SAN FRANCISCO – Charter Space, a London startup offering program management software for satellite missions, is the product of sheer frustration.
While managing a satellite mission for Anchor Orbital, a former U.K. startup developing electrodynamic tethers, Yuk Chi Chan, Charter co-founder and CEO, found himself “stymied and bogged down by inefficient tooling and processes” at every turn. “It took me so long to get anything done, that ultimately that company died,” Chan told SpaceNews.
To prevent other startups from succumbing to similar fates, Chan, a former Singapore Army Engineers logistics officer, co-founded Charter in late 2021 with Yukun Yin, a software engineer and former Singapore Army combat engineer, who worked for Credit Suisse. Yin also serves as Charter’s chief technology officer.
“We streamline workflows and processes, automate manual tasks, and provide communications and information-sharing tools that enable teams to work more effectively amongst themselves and with external stakeholder partners that are participating in the same mission,” Chan said. “The ultimate objective is to allow engineering teams to refocus their efforts on the stuff that they have been trained to do, that they are excited to do, which is build. It also reduces the likelihood and incidence rate of errors by human mistake and oversight, thus reducing overall time to orbit and cutting down on operational expenditure.”
Charter, one of six space companies that participated in the fall 2022 Techstars Aerospace and Defense Accelerator, has 11 employees. The company has raised $1.2 million in venture funding from TechStars, 7percent Ventures and other investors.
In 2023, Charter plans to establish an office in Los Angeles, “thanks to all the wonderful opportunities that Techstars has afforded us,” Chan said.
The space sector has made tremendous strides in improving hardware in the last decade.
“We haven’t seen a corresponding advancement in terms of software that you use to manage those processes,” Chan said. “A large part of the industry is still using Excel and Doors, [software] that has been around for decades. And in many cases, we don’t even use software, we use pen and paper and whiteboards.”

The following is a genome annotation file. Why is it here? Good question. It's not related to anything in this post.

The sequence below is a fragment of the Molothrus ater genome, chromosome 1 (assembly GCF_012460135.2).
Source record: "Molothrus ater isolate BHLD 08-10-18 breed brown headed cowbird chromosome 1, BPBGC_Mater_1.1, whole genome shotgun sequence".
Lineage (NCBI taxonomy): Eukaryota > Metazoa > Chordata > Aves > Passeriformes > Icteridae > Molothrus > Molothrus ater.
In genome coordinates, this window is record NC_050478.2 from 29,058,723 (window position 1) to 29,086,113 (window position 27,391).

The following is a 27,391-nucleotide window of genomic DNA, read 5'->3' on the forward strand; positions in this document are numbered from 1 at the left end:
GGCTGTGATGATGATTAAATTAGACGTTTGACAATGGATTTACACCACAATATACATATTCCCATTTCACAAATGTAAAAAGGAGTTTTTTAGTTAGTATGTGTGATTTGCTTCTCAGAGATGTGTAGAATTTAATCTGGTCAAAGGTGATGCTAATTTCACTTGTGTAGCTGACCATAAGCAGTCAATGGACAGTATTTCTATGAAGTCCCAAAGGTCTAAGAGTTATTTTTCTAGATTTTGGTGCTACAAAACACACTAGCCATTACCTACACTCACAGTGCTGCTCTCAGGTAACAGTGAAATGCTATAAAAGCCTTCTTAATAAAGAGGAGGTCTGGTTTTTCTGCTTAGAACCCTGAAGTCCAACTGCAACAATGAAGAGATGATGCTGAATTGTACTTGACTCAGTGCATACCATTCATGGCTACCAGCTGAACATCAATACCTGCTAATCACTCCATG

After serving as a battalion staff officer in Singapore, Chan moved to the United Kingdom to attend Durham University law school, where he specialized in space law. He was then recruited to manage the supply chain, oversee compliance and manage programs for Anchor Orbital.
“It was my responsibility to get this tech demonstration mission into orbit because we were developing a station-keeping device,” Chan said. “I was unsuccessful in my role. Part of that was partly due to my own inexperience. But another large part was because things move so slowly. I couldn’t fail fast enough to learn better.”
After Anchor collapsed, Chan began interviewing friends in the space sector.
“I asked about program management, communications and everything outside of engineering,” Chan said. “They started telling me stories that sounded very similar to my own experiences. At the end of all these interviews, I would pitch them this hazy idea for an integrated system where everything lives, works and plays in a single pane of glass and everything plugs into it.”
Now, Charter is conducting design pilots with prospective customers.
“We sit down with engineering teams, program managers or whoever would be using our software and we show them what we’ve built and what we are going to build,” Chan said. “We gather feedback on both ends.”
With that feedback, Charter’s product and design staffs update the software. Then the process starts anew, “so we can build something that is useful that people want,” Chan said.
Correction: An earlier version of this article incorrectly stated the investment firms that backed Charter Space.